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If you are looking for examples on how to design an application, having a look at the many frameworks is a good start. Even just their file structure will give you an idea. Typically, they organize their code into modules where both the PHP code and HTML templates also reside. None in particular are better to look at, but try: CakePHP, Symfony, CodeIgniter, or Agavi.

They will not do a great job on suggesting how to organize JavaScript and CSS files, however. When I make an application, I typically only have a handful of CSS files. I am surprised that you seem to need one per page but if you do: embed them. The advantage of external style sheets is completely lost if there is nothing reusable about their styling. JavaScript files, again, if they are not reusable you should simply embed them. Less HTTP requests per page load makes everyone happy.

When you find yourself scouring for a particular file that stubbornly will not surface itself, grep is an invaluable tool. Here is a random article that illustrates its usage.

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in development i find it very easy if i look at a popup window, and know, all files (css, php, html, js) are in THIS map. then when i wanna reuse anything i just make a copy of that folder and its done. better than to play detective everytime i want to add a new popup window or reuse same code-collection. for me it seems to be a matter of oop vs procedural. all relative codes for an object (eg popup window) in one place. not spreaded throughout lot of files in different locations. so when i want to delete a popup window for example, i just delete that folder, and its done:) –  ajsie Jan 31 '10 at 17:20
of course, in production, i just copy everything to one js file, and one css file. then it wont matter:) –  ajsie Jan 31 '10 at 17:21

If you can/need I'd create top level folders for JS, CSS, PHP, etc that would contain code that could be used across different windows. There's no need to have 50 copies of the same CSS file if they are all the same or even mostly the same code.

Then create a folder for each "window" that has seperate css, js, etc folders. Here you could put the files that are specific to that particular window. This way if you're only changing 1 css rule or js function, that is used by every window you could change it in 1 place.

If you ever need to change the rule for just 1 window, put the rule in the "local css" folder for that window and it will override your default. (That is if your HTML Links it after the "global css")

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yes that was indeed a good structure. the main problem with what i wanna accomplish is that you have to embed all files (css, js, php) for every popup window:) would be great if i could make an automator php script that embeds everything in every folders... –  ajsie Jan 31 '10 at 18:22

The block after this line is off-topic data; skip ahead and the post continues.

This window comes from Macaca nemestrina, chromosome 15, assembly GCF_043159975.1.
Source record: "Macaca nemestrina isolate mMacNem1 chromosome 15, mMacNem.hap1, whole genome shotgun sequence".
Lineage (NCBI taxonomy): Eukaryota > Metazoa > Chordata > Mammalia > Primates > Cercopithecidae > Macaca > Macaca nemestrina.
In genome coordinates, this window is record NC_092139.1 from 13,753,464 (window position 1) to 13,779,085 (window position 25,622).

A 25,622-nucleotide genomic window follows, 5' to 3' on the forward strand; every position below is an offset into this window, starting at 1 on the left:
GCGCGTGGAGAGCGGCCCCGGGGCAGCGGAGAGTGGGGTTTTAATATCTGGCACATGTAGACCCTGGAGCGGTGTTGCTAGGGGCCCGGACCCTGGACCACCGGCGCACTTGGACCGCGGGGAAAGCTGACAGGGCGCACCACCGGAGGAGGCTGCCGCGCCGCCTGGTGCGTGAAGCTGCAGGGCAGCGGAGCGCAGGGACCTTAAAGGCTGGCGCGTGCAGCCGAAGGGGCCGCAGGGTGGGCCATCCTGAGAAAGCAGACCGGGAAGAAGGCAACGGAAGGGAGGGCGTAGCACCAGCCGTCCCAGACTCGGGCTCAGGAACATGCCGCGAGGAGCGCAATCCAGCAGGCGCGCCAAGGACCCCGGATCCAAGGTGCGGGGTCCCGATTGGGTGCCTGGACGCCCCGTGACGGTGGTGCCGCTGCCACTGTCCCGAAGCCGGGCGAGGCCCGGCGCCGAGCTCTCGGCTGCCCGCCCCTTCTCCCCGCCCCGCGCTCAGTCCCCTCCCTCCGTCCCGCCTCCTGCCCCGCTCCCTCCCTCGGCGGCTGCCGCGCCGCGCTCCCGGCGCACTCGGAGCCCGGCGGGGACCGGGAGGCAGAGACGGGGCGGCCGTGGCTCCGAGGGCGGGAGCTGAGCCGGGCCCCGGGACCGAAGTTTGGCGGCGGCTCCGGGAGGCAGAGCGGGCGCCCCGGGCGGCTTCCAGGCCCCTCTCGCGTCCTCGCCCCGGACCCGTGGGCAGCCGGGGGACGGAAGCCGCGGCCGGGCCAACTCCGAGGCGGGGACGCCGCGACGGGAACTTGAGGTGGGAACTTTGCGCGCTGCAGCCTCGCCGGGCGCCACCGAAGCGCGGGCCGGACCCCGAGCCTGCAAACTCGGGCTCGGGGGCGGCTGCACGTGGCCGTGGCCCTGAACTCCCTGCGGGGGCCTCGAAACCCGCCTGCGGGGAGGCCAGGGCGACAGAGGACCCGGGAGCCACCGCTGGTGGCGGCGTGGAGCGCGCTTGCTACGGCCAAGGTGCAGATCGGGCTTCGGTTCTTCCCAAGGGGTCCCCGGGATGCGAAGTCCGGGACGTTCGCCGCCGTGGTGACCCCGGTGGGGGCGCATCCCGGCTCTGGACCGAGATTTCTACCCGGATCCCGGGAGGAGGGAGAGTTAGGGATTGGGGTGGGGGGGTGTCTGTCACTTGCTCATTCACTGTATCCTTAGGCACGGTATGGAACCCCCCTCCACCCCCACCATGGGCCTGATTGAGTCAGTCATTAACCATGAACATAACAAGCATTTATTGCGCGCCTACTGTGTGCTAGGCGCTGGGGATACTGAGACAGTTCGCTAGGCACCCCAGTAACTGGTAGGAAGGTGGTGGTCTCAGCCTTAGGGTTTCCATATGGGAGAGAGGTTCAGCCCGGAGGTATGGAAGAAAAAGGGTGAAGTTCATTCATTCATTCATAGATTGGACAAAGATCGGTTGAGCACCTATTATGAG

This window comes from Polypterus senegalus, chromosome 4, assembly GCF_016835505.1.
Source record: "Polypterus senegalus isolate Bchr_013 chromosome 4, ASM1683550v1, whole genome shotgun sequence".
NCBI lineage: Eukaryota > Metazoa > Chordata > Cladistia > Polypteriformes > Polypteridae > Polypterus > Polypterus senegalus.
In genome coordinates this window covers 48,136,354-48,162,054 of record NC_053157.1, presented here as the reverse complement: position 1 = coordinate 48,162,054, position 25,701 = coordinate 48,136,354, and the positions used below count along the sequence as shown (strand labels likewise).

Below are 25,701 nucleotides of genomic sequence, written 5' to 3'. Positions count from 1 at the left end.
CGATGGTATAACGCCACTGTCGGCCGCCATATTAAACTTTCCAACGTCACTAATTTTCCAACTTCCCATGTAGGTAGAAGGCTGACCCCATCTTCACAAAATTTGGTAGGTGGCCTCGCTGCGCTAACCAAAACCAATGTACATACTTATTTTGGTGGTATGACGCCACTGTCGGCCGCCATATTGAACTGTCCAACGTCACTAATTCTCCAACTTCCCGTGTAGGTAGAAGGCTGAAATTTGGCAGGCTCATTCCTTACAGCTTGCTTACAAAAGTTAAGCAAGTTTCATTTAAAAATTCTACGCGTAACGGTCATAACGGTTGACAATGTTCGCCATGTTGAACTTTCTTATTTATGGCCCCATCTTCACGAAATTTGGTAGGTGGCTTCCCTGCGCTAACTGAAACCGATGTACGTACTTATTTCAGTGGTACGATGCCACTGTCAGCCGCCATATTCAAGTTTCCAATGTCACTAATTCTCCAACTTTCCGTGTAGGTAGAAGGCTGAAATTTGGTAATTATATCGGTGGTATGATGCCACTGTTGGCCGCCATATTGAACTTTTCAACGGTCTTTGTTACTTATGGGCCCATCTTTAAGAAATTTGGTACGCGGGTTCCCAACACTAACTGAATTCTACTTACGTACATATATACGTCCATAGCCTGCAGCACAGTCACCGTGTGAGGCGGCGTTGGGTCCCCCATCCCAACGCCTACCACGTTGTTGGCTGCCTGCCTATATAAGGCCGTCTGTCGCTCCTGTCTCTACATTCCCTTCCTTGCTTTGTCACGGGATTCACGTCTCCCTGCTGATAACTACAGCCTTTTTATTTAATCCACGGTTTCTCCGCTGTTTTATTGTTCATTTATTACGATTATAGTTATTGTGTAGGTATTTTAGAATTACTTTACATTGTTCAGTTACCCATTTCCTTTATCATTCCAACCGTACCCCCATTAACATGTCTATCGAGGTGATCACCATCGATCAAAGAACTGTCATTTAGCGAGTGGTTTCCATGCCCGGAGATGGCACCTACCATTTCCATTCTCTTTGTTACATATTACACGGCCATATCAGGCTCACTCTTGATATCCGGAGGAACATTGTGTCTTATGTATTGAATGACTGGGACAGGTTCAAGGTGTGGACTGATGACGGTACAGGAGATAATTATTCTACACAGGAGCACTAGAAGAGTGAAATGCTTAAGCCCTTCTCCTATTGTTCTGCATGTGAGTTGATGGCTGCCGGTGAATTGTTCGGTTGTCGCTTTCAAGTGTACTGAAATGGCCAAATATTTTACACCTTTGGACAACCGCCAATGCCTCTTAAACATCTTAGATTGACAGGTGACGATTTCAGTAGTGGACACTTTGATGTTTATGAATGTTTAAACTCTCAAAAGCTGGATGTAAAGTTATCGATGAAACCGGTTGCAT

If you expect the same user to open a few of these different popup windows during a single visit, for their sake you need to consolidate your files so they are cached and the end users doesn't need to load all the CSS/JS again on each popup.

The folder approach is fine for the images and the JS. Unless every popup is drastically different, I would suggest a single CSS file for your own sanity. So your folder structure might look like this:

* layout.css
* add_new
   - add_new.js
   - logo.png
   - add_new.php
* delete
   - delete.js
   - other_logo.png
   - delete.php

Now, before you deploy you can decide if it makes sense to compile your JS into a single file, or if the separate files would be best. (For instance, if the user opens 30 of the 50 windows every visit, use a single file)

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If you are only dealing with the file types mentioned, my best experience is to have folders and files separate everything, and it also keeps it organized with everything Super Easy to Find as your Site Grows & Expands!

OK, so as for folders, you want all you're main HTML, PHP files in the:

/public_html/ (or whatever it's called on you're host. ie. The main area with the cgi-bin inside that is viewable as your main web folder).


  • public_html/index.html
  • public_html/contact-us-by-email.php
  • public_html/main.html
  • public_html/archives.php

NEXT is the CSS and Javascript (JS), these will have their own folders inside your /public_html/ folder. and each file ending in .css or .js go in those particular folders obviously...


  • public_html/css/style.css
  • public_html/css/dark.css
  • public_html/css/mobile.css
  • public_html/js/colorpicker.js
  • public_html/js/contact-form-tips.js
  • public_html/js/main.js

And that is That! As easy as it comes to remember, and once you are advanced enough at coding this is the best way to do things. The more advanced you get, the more file types, and also the more 'neat' you are going to want to make it look = organized, you may want to add an /includes/ folder before the /css/ /js/ /templates/ /images/ & so on it goes!

I hope this works out for you, or one of them!